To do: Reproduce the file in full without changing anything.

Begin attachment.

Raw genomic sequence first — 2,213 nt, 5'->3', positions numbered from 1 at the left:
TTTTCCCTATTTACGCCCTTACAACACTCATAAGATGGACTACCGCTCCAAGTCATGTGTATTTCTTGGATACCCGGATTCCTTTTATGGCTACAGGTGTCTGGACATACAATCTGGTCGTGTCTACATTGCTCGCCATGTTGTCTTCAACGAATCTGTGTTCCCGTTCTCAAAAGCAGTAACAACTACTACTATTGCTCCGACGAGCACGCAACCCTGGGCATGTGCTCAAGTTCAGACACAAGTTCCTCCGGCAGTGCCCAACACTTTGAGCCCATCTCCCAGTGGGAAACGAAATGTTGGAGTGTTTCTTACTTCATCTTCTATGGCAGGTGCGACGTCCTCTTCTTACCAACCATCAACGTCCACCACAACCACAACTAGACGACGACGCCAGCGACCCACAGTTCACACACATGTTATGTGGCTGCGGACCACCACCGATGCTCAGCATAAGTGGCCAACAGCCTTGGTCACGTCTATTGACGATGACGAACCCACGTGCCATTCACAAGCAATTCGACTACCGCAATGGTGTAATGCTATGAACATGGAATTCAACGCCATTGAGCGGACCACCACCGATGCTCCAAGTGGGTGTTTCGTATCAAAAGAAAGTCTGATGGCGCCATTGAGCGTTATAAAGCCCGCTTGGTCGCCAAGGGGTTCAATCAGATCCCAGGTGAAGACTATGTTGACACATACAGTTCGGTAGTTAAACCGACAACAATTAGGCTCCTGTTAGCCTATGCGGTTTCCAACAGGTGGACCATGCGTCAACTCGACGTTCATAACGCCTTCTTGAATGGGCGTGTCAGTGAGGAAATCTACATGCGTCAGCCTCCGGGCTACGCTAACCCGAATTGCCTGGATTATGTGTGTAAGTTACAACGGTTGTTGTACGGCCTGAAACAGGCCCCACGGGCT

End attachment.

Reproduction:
Raw genomic sequence first — 2,213 nt, 5'->3', positions numbered from 1 at the left:
TTTTCCCTATTTACGCCCTTACAACACTCATAAGATGGACTACCGCTCCAAGTCATGTGTATTTCTTGGATACCCGGATTCCTTTTATGGCTACAGGTGTCTGGACATACAATCTGGTCGTGTCTACATTGCTCGCCATGTTGTCTTCAACGAATCTGTGTTCCCGTTCTCAAAAGCAGTAACAACTACTACTATTGCTCCGACGAGCACGCAACCCTGGGCATGTGCTCAAGTTCAGACACAAGTTCCTCCGGCAGTGCCCAACACTTTGAGCCCATCTCCCAGTGGGAAACGAAATGTTGGAGTGTTTCTTACTTCATCTTCTATGGCAGGTGCGACGTCCTCTTCTTACCAACCATCAACGTCCACCACAACCACAACTAGACGACGACGCCAGCGACCCACAGTTCACACACATGTTATGTGGCTGCGGACCACCACCGATGCTCAGCATAAGTGGCCAACAGCCTTGGTCACGTCTATTGACGATGACGAACCCACGTGCCATTCACAAGCAATTCGACTACCGCAATGGTGTAATGCTATGAACATGGAATTCAACGCCATTGAGCGGACCACCACCGATGCTCCAAGTGGGTGTTTCGTATCAAAAGAAAGTCTGATGGCGCCATTGAGCGTTATAAAGCCCGCTTGGTCGCCAAGGGGTTCAATCAGATCCCAGGTGAAGACTATGTTGACACATACAGTTCGGTAGTTAAACCGACAACAATTAGGCTCCTGTTAGCCTATGCGGTTTCCAACAGGTGGACCATGCGTCAACTCGACGTTCATAACGCCTTCTTGAATGGGCGTGTCAGTGAGGAAATCTACATGCGTCAGCCTCCGGGCTACGCTAACCCGAATTGCCTGGATTATGTGTGTAAGTTACAACGGTTGTTGTACGGCCTGAAACAGGCCCCACGGGCT